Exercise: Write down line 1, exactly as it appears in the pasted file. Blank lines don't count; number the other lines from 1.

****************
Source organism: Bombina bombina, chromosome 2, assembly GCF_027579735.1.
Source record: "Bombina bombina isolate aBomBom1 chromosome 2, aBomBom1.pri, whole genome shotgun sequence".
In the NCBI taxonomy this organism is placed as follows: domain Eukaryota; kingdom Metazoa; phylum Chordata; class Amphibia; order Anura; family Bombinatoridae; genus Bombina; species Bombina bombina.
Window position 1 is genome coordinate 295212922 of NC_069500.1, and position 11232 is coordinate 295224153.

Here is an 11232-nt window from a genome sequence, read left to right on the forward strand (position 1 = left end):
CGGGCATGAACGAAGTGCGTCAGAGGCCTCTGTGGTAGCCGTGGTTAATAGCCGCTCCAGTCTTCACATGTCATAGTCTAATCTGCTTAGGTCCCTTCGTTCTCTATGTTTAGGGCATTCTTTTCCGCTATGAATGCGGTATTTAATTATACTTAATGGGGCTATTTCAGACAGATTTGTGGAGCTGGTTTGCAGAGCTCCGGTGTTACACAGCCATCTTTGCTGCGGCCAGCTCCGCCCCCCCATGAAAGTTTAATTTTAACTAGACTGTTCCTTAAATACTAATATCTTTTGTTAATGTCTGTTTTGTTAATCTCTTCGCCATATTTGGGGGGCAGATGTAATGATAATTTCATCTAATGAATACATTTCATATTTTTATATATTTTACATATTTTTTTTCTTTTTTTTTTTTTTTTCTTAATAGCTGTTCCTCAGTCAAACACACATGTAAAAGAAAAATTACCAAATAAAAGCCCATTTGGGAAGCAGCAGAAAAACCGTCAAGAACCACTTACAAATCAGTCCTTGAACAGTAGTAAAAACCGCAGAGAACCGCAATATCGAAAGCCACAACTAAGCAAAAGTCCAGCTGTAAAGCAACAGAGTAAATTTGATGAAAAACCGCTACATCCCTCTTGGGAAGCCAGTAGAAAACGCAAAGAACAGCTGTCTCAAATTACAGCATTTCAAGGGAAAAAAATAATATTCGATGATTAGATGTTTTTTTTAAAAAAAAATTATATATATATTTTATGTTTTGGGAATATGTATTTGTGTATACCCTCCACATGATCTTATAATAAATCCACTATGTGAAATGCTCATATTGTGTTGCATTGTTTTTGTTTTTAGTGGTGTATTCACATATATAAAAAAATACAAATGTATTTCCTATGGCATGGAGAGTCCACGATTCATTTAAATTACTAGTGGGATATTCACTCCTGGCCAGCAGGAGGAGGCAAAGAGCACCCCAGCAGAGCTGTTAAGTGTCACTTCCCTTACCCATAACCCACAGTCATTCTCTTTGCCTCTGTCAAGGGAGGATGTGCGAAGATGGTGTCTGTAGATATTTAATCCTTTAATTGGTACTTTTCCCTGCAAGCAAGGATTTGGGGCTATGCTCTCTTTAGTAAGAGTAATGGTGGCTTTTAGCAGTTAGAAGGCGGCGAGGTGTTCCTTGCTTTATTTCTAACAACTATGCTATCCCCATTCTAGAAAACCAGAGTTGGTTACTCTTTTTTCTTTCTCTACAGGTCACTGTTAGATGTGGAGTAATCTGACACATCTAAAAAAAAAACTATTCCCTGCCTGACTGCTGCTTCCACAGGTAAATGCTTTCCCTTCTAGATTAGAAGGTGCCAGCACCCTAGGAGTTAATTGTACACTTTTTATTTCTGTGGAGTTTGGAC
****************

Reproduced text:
Source organism: Bombina bombina, chromosome 2, assembly GCF_027579735.1.